Parkinson's disease (PD) is characterized by progressive degeneration of dopaminergic neurons in the substantia nigra, causing depletion in striatal dopamine level, variable clinical expressions, and a slowly deteriorating course (Dauer and Przedborski, 2003; Obeso et al., 2010). In general, there is an association between disease severity and disease duration, but the rate of disease progression is variable among patients. Thus far, there are no biological markers that can predict rate of disease progression in an individual patient (Kuriakose and Stoessl, 2010).
The inter-individual difference in severity of motor symptoms during early and mid duration of PD may be attributed to existence or lack of compensatory mechanisms for dopamine loss (Obeso et al., 2004). Thus far, research of compensatory mechanisms has mostly concentrated on the transition between pre-motor stage and the emergence of the motor symptoms (Bezard et al., 2003). However, it is also plausible that compensatory mechanisms play a role in the motor symptomatic period, thus manipulating disease severity and progression (Brotchie and Fitzer-Attas, 2009). These functional mechanisms may counterbalance dopamine loss in early PD, attenuating the severity and progression of motor symptoms (Biju and de la Fuente-Fernández, 2009). Identification of such mechanisms is of major scientific and clinical importance.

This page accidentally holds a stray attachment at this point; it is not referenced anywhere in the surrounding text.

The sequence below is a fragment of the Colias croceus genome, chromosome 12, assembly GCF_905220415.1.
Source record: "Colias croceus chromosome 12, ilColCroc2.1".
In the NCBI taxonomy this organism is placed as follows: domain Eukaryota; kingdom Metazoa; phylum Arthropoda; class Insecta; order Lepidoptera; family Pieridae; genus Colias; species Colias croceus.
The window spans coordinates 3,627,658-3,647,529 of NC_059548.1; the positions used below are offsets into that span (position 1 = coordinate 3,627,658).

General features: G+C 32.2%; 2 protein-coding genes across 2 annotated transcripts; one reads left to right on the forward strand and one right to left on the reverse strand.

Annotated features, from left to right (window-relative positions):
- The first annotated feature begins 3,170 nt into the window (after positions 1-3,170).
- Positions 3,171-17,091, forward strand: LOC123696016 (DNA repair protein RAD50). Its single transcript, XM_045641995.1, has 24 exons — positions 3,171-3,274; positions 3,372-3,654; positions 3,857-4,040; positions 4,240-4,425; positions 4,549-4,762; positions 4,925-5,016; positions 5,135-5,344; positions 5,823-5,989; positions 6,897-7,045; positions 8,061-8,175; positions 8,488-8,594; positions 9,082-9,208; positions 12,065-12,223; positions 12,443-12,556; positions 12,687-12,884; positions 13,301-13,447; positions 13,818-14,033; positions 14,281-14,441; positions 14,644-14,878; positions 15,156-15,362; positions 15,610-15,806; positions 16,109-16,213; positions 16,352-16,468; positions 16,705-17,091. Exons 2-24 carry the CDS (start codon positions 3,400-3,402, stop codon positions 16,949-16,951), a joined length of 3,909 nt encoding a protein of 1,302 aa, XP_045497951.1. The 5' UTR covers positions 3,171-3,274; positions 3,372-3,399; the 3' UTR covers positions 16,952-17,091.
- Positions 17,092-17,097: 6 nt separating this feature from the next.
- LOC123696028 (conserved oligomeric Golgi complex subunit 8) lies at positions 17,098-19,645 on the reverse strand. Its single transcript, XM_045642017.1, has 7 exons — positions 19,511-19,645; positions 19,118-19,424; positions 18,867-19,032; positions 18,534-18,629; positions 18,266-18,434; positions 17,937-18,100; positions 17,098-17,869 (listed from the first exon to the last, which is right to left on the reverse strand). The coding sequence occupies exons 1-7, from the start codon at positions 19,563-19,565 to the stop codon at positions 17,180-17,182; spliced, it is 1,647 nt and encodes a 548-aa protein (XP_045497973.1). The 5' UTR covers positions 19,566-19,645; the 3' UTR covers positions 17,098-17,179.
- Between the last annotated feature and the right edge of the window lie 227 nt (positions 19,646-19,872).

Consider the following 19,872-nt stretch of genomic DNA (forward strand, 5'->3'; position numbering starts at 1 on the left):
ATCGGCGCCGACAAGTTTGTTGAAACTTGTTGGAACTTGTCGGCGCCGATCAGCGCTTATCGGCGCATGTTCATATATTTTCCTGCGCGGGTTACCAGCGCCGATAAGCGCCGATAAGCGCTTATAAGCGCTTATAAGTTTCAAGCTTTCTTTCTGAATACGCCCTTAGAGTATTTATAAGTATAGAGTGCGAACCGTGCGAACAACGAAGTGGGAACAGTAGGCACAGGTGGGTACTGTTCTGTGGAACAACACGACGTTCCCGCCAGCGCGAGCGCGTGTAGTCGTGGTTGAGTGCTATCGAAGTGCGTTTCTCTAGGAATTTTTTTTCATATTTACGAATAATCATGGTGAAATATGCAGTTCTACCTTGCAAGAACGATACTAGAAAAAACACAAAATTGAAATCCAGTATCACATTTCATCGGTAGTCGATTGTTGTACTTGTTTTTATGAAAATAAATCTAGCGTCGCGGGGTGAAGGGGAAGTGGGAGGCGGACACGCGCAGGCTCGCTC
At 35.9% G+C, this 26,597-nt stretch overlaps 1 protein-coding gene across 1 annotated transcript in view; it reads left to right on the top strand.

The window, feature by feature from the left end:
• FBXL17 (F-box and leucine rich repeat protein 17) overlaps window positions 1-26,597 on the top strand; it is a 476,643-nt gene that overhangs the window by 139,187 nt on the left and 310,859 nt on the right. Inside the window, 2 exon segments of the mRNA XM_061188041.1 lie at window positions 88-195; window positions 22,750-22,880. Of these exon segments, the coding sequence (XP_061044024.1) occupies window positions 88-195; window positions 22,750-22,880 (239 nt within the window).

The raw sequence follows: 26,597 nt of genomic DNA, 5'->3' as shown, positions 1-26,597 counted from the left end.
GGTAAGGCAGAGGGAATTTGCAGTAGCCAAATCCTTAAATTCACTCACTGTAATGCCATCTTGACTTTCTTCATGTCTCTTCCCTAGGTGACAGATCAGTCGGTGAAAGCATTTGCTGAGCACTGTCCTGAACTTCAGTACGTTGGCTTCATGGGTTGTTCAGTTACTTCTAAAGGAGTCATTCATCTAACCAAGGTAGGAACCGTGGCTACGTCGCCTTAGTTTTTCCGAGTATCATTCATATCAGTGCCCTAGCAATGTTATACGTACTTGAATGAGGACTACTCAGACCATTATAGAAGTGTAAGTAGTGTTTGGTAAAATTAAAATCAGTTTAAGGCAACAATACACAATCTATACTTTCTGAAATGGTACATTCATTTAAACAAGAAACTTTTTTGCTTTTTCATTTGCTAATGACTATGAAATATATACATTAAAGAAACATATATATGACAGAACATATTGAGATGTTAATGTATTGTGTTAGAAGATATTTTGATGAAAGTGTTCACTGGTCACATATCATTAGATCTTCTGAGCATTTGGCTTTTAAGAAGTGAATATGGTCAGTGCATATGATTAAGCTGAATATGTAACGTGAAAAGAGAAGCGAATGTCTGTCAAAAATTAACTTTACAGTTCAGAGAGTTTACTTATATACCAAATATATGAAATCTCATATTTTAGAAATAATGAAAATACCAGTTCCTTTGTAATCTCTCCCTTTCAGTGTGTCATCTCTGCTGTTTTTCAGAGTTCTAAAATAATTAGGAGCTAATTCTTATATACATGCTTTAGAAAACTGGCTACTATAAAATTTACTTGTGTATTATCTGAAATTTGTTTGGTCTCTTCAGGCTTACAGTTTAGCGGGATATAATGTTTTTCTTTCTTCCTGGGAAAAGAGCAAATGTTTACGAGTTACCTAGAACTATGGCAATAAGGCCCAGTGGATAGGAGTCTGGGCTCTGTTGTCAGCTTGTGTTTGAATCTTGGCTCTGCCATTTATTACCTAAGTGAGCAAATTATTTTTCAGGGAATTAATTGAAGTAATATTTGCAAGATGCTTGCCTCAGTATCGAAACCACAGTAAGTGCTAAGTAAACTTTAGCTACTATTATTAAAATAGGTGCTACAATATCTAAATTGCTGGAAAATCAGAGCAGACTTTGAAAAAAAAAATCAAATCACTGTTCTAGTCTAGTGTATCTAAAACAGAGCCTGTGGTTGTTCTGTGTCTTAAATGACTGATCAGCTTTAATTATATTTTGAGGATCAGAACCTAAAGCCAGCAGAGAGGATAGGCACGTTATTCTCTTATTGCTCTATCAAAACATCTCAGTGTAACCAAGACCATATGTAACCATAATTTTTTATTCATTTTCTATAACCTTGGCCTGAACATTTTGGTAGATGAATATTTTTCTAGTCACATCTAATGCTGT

Herein we introduce an original approach to discover genetic variants contribution to endogenous compensatory mechanisms in early PD, achieved by combining clinical, genetic and neuroimaging data. Our hypothesis is that a mismatch between mild symptomatic disease, manifested by low motor score on the Unified PD Rating Scale (UPDRS), and extensive Nigro-Striatal (NS) degeneration, manifested by reduced uptake of [123I]FP-CIT, is indicative of compensatory processes. Genetic variations probably predispose some individuals to better compensatory potential for the striatal dopamine loss. We believe that this type of systematic research will offer initial tools required to identify these variants, and to trace genes that may be involved in compensatory mechanisms.